Installing software that logs every keystroke an employee makes on a computer is an obtrusive surveillance method that will rarely be justified, Alberta’s Information and Privacy Commissioner has ruled.
The commissioner said the Parkland Regional Library in Lacombe, Alta., violated the privacy of an information technology worker by installing the software on his computer without his knowledge. The employee started working for the library on Jan. 5, 2004. Despite some concerns about his performance, he passed the probationary period.
On May 20, 2004, the library’s director ordered the keystroke logging program to be installed because of concerns about his productivity and the use of his working time. The worker discovered it on June 17, 2004. He immediately disabled it and later removed it.
The commissioner dealt with a number of issues in this case:
Did the library collect “personal information” from the worker as defined in the act?
The commissioner said information a worker types into a computer in the course of performing his work may or may not be personal information.
“The content of a transcription of a tape recording may not be the personal information of the transcriber, but if the transcription reveals errors, or the speed of performance of the task, it may have a personal aspect,” the privacy commissioner said. “If most or even all of the information that was collected was (the complainant’s) work-related activity, all of it had a personal component in this case, because it was to be used to determine how much work he did, or his style or manner of doing it or his own choices as to how to prioritize it.”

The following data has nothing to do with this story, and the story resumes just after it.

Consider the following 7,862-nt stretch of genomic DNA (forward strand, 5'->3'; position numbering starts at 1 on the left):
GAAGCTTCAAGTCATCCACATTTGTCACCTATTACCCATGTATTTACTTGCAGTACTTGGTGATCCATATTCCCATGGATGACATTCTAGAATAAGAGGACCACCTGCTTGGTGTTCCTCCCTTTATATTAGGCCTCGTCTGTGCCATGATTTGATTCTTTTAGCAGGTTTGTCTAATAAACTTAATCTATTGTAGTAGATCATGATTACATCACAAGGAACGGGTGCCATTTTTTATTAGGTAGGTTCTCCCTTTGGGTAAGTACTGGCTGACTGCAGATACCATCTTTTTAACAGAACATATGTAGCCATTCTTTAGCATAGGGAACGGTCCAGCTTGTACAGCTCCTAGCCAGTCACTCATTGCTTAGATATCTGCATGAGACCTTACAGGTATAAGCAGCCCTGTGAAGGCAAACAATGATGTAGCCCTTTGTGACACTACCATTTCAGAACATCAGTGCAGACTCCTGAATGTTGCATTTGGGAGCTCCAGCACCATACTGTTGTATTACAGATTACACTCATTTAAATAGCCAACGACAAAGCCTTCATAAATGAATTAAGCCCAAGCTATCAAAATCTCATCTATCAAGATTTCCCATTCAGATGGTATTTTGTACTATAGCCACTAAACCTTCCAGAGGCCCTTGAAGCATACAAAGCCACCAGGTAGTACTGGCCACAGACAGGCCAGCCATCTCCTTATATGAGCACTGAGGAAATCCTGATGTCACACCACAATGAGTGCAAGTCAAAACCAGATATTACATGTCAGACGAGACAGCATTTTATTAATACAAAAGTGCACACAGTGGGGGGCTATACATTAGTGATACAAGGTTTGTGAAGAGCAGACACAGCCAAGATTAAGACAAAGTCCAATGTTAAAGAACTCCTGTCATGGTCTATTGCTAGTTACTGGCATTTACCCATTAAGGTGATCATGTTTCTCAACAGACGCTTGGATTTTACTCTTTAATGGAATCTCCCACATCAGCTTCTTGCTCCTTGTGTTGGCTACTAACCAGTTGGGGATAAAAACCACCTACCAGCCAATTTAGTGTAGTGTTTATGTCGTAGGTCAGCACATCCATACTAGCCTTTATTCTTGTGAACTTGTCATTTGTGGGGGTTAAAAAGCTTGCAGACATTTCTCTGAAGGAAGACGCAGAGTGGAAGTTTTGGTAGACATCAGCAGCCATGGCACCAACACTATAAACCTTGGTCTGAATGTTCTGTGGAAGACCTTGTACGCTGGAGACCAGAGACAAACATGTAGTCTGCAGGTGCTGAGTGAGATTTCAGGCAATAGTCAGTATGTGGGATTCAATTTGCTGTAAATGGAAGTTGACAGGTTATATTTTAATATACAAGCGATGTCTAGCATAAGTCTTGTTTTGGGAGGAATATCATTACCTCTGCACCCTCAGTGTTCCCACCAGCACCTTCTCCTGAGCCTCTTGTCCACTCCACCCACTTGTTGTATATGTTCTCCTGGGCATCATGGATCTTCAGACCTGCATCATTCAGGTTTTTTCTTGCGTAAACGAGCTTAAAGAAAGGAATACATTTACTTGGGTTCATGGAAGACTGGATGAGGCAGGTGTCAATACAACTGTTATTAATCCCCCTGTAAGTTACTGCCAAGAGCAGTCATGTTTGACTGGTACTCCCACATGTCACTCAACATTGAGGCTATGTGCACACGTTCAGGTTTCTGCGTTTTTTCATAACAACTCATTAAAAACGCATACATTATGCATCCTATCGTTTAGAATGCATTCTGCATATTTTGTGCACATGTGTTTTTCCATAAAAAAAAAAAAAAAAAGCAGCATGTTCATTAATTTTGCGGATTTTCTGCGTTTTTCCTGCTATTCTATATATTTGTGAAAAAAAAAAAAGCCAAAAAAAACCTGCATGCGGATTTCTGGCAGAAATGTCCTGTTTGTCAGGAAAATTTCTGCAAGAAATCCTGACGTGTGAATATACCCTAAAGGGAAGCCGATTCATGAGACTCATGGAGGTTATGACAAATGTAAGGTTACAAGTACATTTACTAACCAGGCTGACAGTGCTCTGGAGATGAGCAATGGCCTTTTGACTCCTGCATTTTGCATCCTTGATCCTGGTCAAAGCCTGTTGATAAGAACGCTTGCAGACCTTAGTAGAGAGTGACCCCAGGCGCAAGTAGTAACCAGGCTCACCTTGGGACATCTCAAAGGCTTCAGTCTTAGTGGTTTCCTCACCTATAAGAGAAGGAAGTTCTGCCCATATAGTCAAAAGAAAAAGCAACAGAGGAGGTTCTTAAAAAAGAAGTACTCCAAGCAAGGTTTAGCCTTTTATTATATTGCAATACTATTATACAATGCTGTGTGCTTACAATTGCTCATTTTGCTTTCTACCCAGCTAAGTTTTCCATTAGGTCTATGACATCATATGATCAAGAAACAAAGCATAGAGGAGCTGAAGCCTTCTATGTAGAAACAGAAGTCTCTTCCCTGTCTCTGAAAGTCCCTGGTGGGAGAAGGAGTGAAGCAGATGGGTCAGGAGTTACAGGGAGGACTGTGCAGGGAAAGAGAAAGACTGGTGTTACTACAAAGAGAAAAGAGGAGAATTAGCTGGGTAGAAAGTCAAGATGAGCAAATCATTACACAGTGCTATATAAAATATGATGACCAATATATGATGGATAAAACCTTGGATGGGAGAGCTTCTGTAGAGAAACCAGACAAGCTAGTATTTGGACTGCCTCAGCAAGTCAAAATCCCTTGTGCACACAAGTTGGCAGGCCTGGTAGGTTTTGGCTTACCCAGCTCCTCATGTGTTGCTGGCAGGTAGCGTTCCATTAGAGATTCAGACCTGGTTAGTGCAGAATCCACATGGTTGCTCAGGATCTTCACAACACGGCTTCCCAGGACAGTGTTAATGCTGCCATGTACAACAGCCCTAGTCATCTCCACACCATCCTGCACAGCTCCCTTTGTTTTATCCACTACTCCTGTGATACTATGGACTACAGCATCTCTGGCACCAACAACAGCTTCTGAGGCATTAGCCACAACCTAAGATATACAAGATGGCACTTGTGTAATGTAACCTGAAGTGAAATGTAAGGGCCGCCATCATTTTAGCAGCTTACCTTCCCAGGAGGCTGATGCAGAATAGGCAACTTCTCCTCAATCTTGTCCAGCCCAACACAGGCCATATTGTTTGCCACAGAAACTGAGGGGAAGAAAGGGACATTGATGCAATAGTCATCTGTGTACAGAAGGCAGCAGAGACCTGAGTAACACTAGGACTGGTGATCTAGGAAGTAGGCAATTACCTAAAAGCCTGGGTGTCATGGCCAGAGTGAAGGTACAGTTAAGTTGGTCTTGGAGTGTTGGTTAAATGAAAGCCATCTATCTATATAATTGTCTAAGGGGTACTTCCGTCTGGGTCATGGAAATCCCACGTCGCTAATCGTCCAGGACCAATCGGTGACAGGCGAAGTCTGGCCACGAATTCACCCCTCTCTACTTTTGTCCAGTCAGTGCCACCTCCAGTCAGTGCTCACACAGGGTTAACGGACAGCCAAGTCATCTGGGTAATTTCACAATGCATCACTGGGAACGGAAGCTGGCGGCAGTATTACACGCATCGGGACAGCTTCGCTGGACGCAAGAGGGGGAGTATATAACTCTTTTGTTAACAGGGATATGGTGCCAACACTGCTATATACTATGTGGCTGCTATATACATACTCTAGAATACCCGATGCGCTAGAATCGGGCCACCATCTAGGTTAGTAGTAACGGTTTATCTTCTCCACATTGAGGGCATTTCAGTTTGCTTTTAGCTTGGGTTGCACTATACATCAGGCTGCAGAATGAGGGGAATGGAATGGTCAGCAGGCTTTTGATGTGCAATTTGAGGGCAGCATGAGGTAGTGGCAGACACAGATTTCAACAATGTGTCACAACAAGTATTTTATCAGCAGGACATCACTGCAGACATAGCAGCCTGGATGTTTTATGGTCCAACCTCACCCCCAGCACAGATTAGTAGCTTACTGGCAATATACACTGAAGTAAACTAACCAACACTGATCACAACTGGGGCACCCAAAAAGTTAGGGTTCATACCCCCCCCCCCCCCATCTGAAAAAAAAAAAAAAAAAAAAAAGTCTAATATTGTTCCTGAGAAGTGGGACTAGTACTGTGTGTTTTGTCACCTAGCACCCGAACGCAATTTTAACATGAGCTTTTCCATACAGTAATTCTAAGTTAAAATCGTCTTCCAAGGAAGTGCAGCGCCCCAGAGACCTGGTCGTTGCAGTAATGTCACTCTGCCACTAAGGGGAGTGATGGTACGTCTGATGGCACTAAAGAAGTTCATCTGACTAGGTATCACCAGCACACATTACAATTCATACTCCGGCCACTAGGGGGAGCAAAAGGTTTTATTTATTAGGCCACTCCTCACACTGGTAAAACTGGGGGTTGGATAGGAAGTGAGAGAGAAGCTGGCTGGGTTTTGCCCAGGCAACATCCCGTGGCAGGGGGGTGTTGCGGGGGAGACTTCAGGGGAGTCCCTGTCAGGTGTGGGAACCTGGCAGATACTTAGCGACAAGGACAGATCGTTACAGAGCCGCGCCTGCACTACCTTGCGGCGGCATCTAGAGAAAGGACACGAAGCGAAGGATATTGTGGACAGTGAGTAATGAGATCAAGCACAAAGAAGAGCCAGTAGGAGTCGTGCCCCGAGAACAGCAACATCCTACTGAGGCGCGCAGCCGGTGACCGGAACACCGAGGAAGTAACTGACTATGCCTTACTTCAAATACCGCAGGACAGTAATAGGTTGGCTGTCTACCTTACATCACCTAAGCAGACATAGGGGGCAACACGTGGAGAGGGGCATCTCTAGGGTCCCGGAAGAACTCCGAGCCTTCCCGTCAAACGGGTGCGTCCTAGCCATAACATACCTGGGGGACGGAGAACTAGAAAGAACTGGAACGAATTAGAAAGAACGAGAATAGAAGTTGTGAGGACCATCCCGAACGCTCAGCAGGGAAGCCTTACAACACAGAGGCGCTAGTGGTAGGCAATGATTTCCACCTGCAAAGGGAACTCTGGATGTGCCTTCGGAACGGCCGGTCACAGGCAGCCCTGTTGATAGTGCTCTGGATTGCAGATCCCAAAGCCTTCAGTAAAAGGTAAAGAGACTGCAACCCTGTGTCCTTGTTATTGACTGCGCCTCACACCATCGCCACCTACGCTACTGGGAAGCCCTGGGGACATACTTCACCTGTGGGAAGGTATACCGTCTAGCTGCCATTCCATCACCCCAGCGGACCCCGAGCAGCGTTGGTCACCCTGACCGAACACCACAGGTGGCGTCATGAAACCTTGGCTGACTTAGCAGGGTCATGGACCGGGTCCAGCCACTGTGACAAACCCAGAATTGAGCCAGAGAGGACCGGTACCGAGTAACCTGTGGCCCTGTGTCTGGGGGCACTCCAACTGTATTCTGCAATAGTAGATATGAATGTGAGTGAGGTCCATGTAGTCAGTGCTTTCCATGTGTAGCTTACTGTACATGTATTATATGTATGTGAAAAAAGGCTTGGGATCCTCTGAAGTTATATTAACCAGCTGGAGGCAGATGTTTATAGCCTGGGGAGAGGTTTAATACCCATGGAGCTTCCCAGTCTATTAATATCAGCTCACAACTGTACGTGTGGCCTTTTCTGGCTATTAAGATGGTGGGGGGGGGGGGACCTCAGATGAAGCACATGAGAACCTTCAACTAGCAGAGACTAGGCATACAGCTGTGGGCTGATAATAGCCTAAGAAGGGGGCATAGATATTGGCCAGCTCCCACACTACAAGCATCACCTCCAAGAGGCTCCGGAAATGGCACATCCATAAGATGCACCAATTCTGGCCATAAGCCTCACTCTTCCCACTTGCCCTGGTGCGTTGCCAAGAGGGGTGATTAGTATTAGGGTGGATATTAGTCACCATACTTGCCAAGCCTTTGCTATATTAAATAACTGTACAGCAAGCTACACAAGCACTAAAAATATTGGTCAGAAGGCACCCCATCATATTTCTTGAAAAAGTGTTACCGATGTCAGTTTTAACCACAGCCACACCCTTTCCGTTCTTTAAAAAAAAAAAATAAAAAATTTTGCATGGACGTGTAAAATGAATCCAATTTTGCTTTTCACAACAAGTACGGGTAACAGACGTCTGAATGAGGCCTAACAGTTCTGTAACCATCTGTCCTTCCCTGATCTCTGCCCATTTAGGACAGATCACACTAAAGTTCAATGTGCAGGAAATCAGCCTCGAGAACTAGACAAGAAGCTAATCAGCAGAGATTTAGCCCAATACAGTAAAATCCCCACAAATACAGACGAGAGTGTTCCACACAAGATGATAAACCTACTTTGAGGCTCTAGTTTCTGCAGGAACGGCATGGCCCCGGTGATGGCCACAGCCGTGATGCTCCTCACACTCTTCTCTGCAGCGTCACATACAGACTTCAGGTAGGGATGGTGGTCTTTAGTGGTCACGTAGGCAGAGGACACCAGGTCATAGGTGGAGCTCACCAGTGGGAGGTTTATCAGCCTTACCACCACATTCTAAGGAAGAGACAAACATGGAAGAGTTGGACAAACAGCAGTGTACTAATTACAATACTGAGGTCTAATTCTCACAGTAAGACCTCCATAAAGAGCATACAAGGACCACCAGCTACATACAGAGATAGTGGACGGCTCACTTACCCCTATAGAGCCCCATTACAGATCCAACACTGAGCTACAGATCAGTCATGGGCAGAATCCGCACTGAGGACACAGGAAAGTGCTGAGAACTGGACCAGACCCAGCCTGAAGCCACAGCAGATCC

Therefore, the library was collecting personal information as defined in the act, the commissioner said.
Did the library have the authority to collect the information?
The library relied on s. 33(c) of Alberta’s
Freedom of Information and Protection of Privacy Act
as justification for installing the software. That section permits collection of information that relates directly to and is necessary for an operating program or activity of a public body. The library said it was using it to ensure its computers weren’t being misused.
But the commissioner said the library didn’t have much cause to suspect the employee was behaving inappropriately. The library pointed to only a single incident in which the employee’s supervisor saw the complainant’s personal website up on his screen at a time the supervisor thought was working time.
“It was only one event. I do not accept that this evidence establishes a concern about the (complainant’s) use of his work computer for personal use that was sufficiently serious to warrant collecting all future keystroke entries,” the commissioner said.